|DALEY: Our financial savior?|
For among the factors that it says makes Chicago more sound is the long political reign of Richard M. Daley. The study by the financial agency says the fact that Chicago had one leader for 22 years is much different from Detroit’s constantly-changing leadership during that same period.
NOT THAT I’M ready to erect a monument to the memory of Richard M. anytime soon.
But it seems that most of the people who in recent months have been eager to lambast Chicago’s reputation by saying we’re on the verge financially of becoming the next Detroit are doing so for political reasons. They'd have us think that it was having Daley around for so long that put us on this economic path the city is on.
It becomes easy to dismiss their rants against the Second City because they’re so ideologically overloaded.
These kind of people probably want to believe that it was the city administration under Daley that somehow put us on the path to becoming a Detroit – while also dragging Illinois down to the status of another Michigan.
WHICH, BY THE way, seems to be a state that people who were raised there are eager to leave – to come live in Chicago for at least a stint.
That trend is obvious enough. Michigan Gov. Rick Snyder recently tried deriding Chicago as a place for “yuppie(s),” while saying that Michiganders who want to be substantial should stay in Detroit.
|SNYDER: Jealous of Chicago?|
Which reeks of a sense of desperation from an official who realizes his place has become secondary in the Midwestern U.S. to that of Chicago (which gives Illinois a boost as well). Just as desperate as those Indiana government officials who get all excited whenever an ice cream stand in an Illinois border community moves over one town to the east to be amongst the Hoosiers.
But back to Standard & Poor’s, which said it did the study released Thursday because it heard all the comments coming from politically-partisan people about Chicago becoming Detroit and wanted to figure out for itself whether there was any truth to them.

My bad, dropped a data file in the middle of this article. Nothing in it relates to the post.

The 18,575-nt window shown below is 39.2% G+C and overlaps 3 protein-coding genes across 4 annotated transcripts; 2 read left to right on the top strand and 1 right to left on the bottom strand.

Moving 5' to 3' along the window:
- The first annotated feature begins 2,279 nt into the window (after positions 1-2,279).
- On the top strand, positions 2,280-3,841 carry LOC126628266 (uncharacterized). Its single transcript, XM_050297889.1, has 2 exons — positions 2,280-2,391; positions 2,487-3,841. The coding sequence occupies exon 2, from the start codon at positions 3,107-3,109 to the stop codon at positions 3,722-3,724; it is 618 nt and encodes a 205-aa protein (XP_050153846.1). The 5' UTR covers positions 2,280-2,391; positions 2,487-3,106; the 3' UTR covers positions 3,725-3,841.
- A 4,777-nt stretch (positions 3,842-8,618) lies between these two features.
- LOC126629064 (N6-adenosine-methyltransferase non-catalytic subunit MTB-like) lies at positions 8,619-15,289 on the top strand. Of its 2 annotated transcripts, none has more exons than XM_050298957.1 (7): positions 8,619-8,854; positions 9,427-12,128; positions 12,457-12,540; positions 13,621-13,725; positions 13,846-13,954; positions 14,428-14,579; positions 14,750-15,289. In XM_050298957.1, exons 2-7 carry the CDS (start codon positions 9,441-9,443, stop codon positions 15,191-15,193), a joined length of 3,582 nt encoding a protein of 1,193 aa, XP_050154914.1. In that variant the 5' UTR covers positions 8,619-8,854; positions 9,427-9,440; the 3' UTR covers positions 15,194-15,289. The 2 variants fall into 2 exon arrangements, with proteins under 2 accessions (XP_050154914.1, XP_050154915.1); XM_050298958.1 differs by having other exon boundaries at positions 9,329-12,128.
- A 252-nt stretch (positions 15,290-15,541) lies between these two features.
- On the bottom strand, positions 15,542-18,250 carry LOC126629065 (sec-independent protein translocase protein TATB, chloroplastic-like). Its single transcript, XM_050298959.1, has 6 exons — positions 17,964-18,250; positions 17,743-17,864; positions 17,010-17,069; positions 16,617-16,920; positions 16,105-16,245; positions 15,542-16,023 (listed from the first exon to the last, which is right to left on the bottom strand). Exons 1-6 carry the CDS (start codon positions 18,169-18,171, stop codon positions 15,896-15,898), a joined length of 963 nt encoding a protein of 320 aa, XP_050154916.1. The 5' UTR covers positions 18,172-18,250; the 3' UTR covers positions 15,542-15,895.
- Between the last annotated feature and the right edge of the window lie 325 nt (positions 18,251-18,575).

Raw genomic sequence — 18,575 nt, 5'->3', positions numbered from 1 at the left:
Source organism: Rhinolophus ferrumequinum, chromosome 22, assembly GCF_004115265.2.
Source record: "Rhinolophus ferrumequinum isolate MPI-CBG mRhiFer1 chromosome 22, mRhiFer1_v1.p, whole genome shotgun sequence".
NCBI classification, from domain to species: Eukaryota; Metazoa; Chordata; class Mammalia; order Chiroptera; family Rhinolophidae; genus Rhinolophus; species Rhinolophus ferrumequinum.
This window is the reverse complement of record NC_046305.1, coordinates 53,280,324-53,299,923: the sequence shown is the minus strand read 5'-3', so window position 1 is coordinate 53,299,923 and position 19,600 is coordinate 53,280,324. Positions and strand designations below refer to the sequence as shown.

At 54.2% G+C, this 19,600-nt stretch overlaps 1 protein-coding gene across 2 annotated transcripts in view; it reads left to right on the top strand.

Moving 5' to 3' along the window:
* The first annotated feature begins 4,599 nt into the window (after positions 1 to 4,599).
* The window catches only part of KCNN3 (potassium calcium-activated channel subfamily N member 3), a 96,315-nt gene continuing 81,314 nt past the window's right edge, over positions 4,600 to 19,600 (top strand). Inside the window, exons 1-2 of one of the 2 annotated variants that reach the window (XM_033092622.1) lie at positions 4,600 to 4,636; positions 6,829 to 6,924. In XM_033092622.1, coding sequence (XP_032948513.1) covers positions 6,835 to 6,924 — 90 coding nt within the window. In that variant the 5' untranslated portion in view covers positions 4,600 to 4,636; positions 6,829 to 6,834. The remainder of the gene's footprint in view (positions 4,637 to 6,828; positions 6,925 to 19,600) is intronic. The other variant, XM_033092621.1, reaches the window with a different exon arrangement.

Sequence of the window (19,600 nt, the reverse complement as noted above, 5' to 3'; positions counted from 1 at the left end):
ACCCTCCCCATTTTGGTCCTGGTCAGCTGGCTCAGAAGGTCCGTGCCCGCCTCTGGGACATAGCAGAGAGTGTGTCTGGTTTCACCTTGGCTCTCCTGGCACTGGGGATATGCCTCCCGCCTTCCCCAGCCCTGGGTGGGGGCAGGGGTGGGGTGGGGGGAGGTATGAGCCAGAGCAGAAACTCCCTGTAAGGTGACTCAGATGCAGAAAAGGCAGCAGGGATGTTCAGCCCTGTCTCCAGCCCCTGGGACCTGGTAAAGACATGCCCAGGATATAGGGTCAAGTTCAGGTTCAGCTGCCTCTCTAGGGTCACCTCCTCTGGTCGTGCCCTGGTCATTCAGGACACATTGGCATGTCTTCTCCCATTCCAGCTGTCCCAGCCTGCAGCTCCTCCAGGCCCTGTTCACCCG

FOR THE RECORD, the study contends that there are significant differences between Chicago and Detroit, to the point where it’s not really right to say that city number three (in population) is about to become city number 18!
|Is the Asian Carp 'invasion' Chicago's fault?|
The city has a higher median per-capita income than Detroit, along with higher housing values, less of an unemployment rate and a slower rate of population decline in recent decades.
Although on the latter point, it should be noted that while the city proper has dropped, the overall metro area has grown. Back when Chicago had about 3.5 million people, the entire state of Illinois was about 8 million.
Compared to the current 2.7 million living in the city and another 5.5 million in the Chicago suburbs. The rest of the state remains about the same in the just over 12 million.
NOW I HAVE relatives who live in Detroit and its suburbs (although I personally haven’t visited them on their home turf since nearly 30 years ago). I’m really not up to bashing about Detroit – or any other Great Lakes state. We are a region of the nation in and of itself and ought to be trying to find our commonalities.
It’s just that the rhetoric we often hear becomes so partisan as to be pointless. Just as much of the debate over the Asian Carp getting into the Great Lakes and ruining its ecosystem seems to become a matter of other states wanting to blame Chicago for somehow allowing this to happen.
We get nowhere when we let ourselves get split up. Although I would much prefer to be associated with Chicago than just about anywhere else. The bottom-line when it comes to Standard & Poor’s ratings is that Chicago’s debt is ranked “A+” with a negative outlook, compared to a “D” ranking for Detroit – how clear could that comparison be?
|Could this be the Tigers' home for a season?|
Except for maybe this particular baseball season, where I have to confess I wouldn’t mind if this year’s version of a Detroit Tigers ball club were based on the Sout’ Side, so as to spare us the mediocrity we’re likely to see this season.